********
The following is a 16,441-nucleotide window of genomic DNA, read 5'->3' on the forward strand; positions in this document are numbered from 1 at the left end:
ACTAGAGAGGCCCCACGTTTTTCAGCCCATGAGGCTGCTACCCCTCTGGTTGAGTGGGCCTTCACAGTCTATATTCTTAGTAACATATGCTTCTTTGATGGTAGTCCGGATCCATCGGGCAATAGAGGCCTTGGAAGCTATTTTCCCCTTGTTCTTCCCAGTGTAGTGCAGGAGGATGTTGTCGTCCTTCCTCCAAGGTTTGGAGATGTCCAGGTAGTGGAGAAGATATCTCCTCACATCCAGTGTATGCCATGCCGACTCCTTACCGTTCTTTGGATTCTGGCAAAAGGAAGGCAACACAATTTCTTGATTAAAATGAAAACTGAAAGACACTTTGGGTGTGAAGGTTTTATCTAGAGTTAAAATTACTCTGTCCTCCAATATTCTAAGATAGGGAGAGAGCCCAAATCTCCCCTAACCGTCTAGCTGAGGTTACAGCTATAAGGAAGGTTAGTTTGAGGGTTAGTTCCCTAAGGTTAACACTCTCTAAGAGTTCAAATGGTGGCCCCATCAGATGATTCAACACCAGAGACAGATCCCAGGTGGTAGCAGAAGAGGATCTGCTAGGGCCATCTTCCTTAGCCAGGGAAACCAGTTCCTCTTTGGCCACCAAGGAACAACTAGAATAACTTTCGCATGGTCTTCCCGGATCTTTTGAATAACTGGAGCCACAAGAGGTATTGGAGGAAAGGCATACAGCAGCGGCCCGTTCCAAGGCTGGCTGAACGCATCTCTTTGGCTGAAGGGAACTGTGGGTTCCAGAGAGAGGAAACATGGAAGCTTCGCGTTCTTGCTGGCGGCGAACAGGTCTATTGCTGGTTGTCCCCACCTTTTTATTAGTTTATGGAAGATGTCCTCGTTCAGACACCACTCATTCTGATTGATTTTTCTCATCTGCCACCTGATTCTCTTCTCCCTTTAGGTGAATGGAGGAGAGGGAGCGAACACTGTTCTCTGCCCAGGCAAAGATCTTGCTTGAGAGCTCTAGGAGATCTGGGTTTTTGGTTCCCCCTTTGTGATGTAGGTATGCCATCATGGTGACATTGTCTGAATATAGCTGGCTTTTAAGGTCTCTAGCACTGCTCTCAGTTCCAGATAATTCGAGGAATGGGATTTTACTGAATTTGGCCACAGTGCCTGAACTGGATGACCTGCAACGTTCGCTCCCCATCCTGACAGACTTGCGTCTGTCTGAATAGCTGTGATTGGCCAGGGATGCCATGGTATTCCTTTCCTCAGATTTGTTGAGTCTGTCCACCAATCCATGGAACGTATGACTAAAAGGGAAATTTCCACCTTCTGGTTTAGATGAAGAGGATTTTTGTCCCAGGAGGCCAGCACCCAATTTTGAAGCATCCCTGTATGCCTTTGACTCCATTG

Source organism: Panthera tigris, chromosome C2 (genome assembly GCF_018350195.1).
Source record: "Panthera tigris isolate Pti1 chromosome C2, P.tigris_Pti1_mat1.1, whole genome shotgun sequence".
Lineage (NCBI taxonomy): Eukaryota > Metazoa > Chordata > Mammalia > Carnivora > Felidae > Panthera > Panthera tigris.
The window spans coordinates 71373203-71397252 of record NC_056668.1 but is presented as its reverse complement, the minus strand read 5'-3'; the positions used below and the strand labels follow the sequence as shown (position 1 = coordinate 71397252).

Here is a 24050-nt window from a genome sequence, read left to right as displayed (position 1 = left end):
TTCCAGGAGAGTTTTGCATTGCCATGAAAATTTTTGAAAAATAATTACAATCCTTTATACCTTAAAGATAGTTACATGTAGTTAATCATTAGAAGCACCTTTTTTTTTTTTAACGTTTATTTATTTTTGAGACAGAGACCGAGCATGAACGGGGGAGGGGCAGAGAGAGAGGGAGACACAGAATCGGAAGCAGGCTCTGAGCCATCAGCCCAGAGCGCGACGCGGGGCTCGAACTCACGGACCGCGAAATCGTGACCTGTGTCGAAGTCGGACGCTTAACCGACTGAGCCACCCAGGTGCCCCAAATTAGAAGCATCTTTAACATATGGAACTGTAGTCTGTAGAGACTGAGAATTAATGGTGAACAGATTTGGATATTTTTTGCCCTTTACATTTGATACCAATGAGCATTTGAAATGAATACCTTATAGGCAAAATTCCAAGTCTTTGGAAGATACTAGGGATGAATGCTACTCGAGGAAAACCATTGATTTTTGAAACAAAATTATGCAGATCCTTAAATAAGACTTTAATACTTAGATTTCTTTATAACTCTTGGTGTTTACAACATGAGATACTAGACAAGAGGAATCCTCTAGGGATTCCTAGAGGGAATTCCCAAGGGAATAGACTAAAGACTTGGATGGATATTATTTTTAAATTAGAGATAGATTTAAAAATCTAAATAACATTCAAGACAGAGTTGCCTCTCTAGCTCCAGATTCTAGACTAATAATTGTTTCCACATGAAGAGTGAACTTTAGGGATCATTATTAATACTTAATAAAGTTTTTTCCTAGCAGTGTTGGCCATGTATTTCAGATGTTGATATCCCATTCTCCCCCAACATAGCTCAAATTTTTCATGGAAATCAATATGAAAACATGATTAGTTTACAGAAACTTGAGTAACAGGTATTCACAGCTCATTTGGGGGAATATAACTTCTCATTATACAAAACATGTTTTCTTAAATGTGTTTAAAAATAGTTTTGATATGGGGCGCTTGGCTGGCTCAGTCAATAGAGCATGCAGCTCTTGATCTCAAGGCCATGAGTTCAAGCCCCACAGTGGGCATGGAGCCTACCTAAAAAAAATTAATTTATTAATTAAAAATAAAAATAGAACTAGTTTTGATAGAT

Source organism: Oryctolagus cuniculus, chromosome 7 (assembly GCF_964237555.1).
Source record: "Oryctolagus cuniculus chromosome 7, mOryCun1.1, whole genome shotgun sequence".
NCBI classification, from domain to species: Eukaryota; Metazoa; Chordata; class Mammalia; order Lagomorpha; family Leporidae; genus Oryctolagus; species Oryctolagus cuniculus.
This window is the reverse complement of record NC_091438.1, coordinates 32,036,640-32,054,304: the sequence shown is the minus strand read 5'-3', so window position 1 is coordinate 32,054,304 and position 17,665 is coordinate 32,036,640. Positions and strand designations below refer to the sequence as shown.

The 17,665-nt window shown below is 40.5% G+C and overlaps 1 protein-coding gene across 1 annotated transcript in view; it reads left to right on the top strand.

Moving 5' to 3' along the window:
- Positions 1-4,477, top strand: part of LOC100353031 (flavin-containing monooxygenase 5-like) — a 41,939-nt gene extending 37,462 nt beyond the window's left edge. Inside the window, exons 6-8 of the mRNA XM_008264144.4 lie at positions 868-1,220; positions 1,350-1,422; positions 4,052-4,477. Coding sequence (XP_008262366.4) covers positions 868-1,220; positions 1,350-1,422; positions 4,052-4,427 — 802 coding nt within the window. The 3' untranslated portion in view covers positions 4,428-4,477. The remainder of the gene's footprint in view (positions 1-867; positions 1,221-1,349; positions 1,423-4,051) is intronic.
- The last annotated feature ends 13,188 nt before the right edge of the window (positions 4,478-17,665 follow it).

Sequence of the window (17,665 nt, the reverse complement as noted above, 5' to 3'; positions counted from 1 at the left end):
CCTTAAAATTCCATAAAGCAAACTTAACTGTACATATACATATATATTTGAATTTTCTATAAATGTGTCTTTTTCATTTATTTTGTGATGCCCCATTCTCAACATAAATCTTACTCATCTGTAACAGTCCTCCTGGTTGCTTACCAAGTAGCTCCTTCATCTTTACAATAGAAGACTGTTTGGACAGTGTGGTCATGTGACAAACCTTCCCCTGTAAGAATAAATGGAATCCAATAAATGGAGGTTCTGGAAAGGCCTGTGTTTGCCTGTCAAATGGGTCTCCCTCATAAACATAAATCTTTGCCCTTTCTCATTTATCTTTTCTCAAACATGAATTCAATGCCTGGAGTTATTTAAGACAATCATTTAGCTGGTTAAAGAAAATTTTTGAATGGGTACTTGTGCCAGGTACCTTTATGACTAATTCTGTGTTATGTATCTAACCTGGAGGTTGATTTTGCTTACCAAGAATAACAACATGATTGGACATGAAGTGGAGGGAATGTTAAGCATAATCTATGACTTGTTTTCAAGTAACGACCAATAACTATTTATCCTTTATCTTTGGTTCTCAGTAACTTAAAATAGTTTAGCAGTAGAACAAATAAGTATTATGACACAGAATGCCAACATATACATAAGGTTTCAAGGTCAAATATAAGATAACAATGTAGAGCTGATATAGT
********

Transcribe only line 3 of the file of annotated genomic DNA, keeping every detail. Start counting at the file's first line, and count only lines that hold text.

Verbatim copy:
Source organism: Panthera tigris, chromosome C2 (genome assembly GCF_018350195.1).